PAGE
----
So the type was added. I should confess I would do it differently today, (If in doubt, use Goudy). And I had the after-thought of rotating the squash ball through 90 degrees for a little visual wit. We polished off the job and moved on to yet more of Pan’s prodigious list. All was fine. Well, fine for a while. Our series of official sports guides went well. Then the editor commissioned a new title which, of course, needed a cover. These were all going to be ball sports right? “So what is the new title?” I enquired willingly. “Swimming” was the reply.

Some days are less about design and more about escapology.

Nick Hornby

Arsenal. They had a seemingly impossible first leg deficit of 4-0 to AC Milan to overcome and I wanted to see them do it. 3-0 up at halftime . . . It was true Roy of the Rovers stuff. Or, to younger viewers Nick Hornby stuff. Hornby is an obssessive Arsenal fan and eloquently articulates the terrain of football and the nature of fandom in Fever Pitch. I had distanced myself from Chelsea for some time because of crowd violence. Hornby expressed the nature of being a thinking fan in a sport plagued by hooligism and it resonated with me as a reader.

The cover design of Fever Pitch was by Ian Craig. And jolly good it was too.

My involvement was in the late 90s, with Nick Hornby’s editor Liz Knights, as a client at Gollancz and the cover of High Fidelity in particular. The hardback jacket had a blue high-contast face on it. It wasn’t too hot, to be honest, but it had a high recognition factor and my task was to use it but bring more to the party for the paperback. I spent much of my youth in record shops and loved Nick’s account and his personal writing style (Sweet man to meet though we didn’t get to know each other well). I added a vinyl record, dub-stylee, and played with the type, adding selective varnishes. Little more to say except that was liked and sold very well. A happy tale thus far . .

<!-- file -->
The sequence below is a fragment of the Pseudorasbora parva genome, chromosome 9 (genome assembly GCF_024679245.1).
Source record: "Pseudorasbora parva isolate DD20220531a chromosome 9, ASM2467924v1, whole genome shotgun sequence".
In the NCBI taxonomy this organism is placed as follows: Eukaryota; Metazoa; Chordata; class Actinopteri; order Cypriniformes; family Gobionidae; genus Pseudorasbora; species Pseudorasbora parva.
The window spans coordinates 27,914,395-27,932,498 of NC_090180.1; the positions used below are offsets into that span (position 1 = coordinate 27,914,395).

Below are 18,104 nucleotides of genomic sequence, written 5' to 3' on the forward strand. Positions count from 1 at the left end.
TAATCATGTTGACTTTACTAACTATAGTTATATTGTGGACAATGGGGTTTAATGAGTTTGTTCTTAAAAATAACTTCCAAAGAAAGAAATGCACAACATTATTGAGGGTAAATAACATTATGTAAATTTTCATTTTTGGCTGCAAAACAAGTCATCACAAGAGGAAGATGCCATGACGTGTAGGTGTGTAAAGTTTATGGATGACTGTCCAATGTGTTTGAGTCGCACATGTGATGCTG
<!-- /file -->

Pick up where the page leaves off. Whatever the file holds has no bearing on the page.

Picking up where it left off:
I worked with Liz on trying to establish the Indigo imprint of Gollancz, with Hornby as the flagship. We worked together through her battle with that foul stalker, cancer. Despite extraordinary valiance, the malign disease claimed her. Without Liz the imprint struggled on for a while. Hornby’s new novel was delivered yet I was hearing nothing about the crucial jacket design briefing. Concerned, I asked for a meeting to discuss it. O Dear. Through the glass security door I saw the brief being hurriedly written en route to the meeting. It read ‘Hornbyesque’.

With a working title of Father & Son it tells of the relationship of an adult playing down his age and a rather grown up boy ~ hence my proposed design motif: